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Putin: “I don’t have bad days because I’m not a woman”

The Russian president has a history of making demeaning remarks about women.

A picture of Russian President Vladimir Putin behind a podium
More than words: Putin’s misogyny has far-reaching consequences
WPA Pool / Pool

Russian President Vladimir Putin has always had — let’s go with “problematic” — views on women, but some of his latest comments in a new documentary are exceptionally offensive.

In a four-part series that will air on Showtime June 12 through 15, American filmmaker Oliver Stone talks to Putin about a range of subjects, from the president’s daily routine to his account of Edward Snowden’s defection to Russia. While the documentary “will teach you little about Putin and nothing about Russia,” writes Foreign Policy, it does capture the Russian leader making some snide, chauvinistic comments about women.

For instance, at one point while taking Stone through the Kremlin’s throne room, Putin tells the director that he doesn’t have “bad days” as president because he’s “not a woman.”

He then follows this with a false, pseudoscientific explanation: “I am not trying to insult anyone. That's just the nature of things. There are certain natural cycles."

In another charming moment from the interview, Putin denies that there’s any discrimination against gay people in Russia (there is), but adds that he isn’t comfortable showering next to a gay man because he wouldn’t want to “provoke” him. He also quickly points out that he’s a “judo master,” which sounds a bit like a threat of violence.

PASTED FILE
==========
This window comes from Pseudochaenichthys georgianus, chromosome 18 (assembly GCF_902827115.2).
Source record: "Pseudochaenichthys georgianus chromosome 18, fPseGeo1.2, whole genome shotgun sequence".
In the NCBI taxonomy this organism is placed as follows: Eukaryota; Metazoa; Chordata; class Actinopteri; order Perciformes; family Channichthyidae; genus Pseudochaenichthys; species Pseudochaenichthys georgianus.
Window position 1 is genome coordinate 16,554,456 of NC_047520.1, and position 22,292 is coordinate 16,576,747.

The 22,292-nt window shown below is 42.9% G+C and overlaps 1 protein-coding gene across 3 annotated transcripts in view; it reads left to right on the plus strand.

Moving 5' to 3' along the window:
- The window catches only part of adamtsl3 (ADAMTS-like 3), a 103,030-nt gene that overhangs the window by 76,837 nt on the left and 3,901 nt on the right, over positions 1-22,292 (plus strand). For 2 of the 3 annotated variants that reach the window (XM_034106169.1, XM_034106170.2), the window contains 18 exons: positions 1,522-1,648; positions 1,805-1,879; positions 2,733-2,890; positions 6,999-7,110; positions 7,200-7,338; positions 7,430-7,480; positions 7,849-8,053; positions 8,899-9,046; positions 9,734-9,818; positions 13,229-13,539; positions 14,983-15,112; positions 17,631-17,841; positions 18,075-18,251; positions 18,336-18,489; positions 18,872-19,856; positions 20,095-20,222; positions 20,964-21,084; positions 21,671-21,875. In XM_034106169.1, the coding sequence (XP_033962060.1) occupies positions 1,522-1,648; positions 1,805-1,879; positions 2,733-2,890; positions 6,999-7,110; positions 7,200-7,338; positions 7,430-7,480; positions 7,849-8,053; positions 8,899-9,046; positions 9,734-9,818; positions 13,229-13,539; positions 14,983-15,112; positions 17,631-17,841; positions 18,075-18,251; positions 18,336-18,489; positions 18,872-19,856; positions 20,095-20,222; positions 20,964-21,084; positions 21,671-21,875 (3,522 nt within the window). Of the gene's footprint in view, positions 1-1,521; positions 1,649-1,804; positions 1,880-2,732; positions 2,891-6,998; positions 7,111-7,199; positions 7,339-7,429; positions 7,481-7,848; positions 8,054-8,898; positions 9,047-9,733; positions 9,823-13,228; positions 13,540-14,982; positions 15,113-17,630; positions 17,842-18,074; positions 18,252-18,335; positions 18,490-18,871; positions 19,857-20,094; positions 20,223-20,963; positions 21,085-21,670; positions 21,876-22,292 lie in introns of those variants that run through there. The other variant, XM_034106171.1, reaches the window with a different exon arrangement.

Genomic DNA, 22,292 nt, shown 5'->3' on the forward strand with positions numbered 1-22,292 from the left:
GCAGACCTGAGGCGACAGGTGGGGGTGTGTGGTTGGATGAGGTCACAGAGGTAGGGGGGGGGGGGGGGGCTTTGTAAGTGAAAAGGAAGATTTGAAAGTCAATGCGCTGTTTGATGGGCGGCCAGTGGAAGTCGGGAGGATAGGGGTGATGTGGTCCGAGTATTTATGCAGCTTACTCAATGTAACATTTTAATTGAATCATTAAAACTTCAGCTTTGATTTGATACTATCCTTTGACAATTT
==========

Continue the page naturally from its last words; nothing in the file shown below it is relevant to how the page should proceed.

These comments may be hard to stomach, but they’re hardly out of character considering the kinds of things Putin has said — and done — as Russia’s leader.

In 2014, he made headlines in the US for how he responded to Hillary Clinton’s criticism of Russia’s annexation of Crimea: "When people push boundaries too far, it's not because they are strong but because they are weak," Putin said. "But maybe weakness is not the worst quality for a woman."

In 2013, he said of a protest staged by topless women from the activist group Femen: “I liked it ... I didn’t catch what they were shouting, I didn’t even see if they were blondes, brunettes, or chestnut-haired.”

Putin dismissed these protesters at Hanover as “pretty girls.”
Sasha Mordovets / Getty Images

Putin’s latest — and frankly, tired — suggestion that women are less able to do their jobs because of their menstrual cycles is just one more example of his particular brand of misogyny: smug, demeaning, and backhanded.

It might be easy to brush off these comments until you remember that they reflect the attitudes of a man with a profound degree of power.

In February of this year, Putin signed a horrifying law decriminalizing domestic abuse, which, in Russia and elsewhere, disproportionately victimizes women. Estimates from police data suggest that more than 600 Russian women are killed in their homes every month, the BBC reported.

Under the new law, first-time offenders of domestic abuse won’t get a prison sentence unless their victims are injured to the point of hospitalization. They’ll face no charges at all if their partner chooses not to press charges.

Putin’s approval of this law is a disturbing reminder that when people in positions of power hold regressive views of women, the consequences can often be catastrophic.

Correction: An earlier version of this article incorrectly stated that Hillary Clinton was the secretary of state in 2014. Clinton had actually stepped down in 2013.